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Tobacco and Salt Museum たばこと塩の博物館

Tobacco and Salt Museum Tobacco and Salt Museum
Tobacco and Salt Museum Tobacco and Salt Museum

A fascinating intro to the history and culture of an unusual combination - tobacco and salt

Dedicated to the history and culture surrounding tobacco and salt in Japan and beyond, the Tobacco and Salt Museum in Sumida brings these commodities to life thanks to an eclectic collection of exhibits that combine science, history and art. Don't miss the reproduced relief of a Mayan god smoking a cigarette at the entrance of the permanent tobacco exhibition.

Quick Facts

The museum conducts research on tobacco and salt and holds special exhibitions on them

Japan has no natural salt deposits, so people boiled down seawater to produce edible sea salt

How to Get There

The museum is accessible by train and taxi.

The museum is within walking distance of Tokyo Skytree , just eight minutes on foot from Tokyo Skytree Station. It is also a 10-minute walk from Honjo-Azumabashi Station on the Toei Asakusa Line, and 12 minutes away from Oshiage Station on the Hanzomon Line.

Why tobacco and salt?

The primary reason is that both of these products were government monopolies until recently, and both have had a big influence on Japanese history and culture.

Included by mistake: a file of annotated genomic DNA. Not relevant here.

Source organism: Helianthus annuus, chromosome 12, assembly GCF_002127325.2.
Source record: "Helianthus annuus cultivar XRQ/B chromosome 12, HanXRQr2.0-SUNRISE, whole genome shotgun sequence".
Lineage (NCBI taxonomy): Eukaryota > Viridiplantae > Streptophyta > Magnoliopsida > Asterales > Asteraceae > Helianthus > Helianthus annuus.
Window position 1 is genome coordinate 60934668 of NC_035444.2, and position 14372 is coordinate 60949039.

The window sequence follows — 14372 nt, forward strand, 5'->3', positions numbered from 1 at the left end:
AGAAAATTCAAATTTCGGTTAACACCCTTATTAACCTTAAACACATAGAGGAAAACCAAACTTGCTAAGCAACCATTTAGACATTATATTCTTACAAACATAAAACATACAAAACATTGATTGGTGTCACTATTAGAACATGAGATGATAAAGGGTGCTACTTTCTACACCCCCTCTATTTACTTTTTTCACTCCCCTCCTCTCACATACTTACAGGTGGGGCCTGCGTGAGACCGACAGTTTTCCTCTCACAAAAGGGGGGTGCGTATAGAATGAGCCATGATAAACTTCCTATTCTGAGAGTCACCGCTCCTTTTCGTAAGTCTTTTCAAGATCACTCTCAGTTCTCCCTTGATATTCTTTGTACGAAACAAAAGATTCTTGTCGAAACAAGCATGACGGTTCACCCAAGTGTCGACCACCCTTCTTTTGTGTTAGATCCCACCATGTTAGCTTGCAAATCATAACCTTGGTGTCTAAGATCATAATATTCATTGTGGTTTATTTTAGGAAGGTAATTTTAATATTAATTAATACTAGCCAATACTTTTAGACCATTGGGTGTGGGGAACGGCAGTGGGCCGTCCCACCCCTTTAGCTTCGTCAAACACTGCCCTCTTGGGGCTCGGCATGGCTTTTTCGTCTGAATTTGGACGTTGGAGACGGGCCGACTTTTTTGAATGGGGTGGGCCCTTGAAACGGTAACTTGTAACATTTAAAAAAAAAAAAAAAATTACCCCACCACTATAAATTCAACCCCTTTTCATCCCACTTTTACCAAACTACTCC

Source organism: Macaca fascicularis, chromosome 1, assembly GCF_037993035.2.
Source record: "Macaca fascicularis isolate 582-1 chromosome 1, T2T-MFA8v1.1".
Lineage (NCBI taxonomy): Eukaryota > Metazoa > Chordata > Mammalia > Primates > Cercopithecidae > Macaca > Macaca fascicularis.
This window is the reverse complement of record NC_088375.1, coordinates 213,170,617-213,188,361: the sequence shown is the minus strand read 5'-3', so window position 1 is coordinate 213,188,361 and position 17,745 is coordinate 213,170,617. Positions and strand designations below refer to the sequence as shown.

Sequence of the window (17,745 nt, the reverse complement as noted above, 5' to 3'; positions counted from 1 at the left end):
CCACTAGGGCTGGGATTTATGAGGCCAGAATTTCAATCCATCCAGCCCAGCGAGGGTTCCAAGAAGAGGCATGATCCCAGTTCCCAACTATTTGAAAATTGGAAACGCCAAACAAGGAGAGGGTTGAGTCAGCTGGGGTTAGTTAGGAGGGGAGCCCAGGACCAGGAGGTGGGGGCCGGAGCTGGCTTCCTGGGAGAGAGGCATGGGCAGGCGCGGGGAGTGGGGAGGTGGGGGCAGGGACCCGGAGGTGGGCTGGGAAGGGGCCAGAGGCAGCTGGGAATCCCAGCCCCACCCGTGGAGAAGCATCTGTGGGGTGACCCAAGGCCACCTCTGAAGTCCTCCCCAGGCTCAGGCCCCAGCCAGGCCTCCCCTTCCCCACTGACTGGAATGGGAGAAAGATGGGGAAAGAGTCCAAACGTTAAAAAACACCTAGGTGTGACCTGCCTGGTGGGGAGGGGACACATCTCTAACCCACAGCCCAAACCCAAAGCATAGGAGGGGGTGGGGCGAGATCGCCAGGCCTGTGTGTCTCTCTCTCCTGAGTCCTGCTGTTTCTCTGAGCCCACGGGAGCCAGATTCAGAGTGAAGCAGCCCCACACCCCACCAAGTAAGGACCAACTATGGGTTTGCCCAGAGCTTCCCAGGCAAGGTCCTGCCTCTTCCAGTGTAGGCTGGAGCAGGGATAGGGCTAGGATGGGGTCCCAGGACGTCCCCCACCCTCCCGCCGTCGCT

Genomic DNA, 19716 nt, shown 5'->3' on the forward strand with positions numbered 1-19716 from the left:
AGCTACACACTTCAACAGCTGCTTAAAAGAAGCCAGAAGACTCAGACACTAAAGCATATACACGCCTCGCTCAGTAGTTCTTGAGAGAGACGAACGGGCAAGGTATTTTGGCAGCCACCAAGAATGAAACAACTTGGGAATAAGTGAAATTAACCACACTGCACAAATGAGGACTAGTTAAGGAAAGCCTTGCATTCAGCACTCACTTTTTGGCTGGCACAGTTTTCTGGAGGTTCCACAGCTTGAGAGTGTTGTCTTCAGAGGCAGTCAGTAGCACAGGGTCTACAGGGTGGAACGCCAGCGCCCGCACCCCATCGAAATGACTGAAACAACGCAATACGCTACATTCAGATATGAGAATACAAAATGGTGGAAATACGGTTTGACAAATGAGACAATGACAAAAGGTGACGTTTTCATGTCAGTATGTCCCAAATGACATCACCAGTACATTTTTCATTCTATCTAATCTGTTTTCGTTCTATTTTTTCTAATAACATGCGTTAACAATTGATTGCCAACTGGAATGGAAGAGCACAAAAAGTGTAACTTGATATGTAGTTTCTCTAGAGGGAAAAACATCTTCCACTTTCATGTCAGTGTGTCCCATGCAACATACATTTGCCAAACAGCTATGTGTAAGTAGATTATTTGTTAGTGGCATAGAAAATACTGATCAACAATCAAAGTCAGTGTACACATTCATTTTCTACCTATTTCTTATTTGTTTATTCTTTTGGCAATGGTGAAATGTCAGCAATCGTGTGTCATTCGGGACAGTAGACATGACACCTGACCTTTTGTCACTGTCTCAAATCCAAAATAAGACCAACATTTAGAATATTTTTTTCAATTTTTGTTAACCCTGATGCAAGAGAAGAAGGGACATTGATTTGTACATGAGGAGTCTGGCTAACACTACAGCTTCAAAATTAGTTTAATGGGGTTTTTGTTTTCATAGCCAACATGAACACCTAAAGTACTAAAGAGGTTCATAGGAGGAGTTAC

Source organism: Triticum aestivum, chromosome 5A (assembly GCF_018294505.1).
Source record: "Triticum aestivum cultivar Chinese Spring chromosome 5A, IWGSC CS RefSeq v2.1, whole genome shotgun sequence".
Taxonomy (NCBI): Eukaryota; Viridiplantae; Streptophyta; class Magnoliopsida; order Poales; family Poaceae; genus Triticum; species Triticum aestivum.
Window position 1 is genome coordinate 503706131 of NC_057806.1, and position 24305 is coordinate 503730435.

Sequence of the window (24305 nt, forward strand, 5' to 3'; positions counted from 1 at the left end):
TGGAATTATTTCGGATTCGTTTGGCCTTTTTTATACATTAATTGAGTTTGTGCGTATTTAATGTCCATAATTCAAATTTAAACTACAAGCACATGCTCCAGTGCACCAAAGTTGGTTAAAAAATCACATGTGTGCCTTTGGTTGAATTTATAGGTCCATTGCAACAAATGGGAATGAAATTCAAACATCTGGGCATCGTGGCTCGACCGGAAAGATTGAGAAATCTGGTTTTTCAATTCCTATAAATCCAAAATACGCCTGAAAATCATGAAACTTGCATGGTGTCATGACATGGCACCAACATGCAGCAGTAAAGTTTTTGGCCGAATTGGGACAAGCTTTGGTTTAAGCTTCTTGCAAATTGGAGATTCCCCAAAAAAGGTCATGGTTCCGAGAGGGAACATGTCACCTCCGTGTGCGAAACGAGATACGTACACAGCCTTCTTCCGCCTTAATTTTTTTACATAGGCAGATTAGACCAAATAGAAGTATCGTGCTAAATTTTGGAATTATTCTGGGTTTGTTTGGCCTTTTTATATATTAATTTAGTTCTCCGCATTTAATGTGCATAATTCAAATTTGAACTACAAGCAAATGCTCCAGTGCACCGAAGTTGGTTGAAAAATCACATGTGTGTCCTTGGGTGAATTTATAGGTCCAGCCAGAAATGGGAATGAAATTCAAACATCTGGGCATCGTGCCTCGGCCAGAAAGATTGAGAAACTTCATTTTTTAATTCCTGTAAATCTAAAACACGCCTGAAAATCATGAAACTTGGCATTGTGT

From the Mayans to modern Japan

In the tobacco section you can learn about the history of the leaf and how it came to Japan. There is an excellent collection of cigarette packaging, retro posters, elaborate snuff boxes and even artistic ashtrays from throughout history. The replicas of an Edo period and late 1970s tobacco shop are particularly fascinating, and it is worth visiting just to see part of the museum's extensive ukiyo-e collection.

The wide world of salt

You can learn everything you ever wanted to know about the changing face of salt manufacturing in Japan, and see many different types of this essential seasoning from both Japan and abroad. Don't miss the statue of St. Kinga, made from 1.4 tons of Polish rock salt from the Wieliczka Salt Mine in Poland.

The latest information may differ, so please check the official website.

* The information on this page may be subject to change due to COVID-19.

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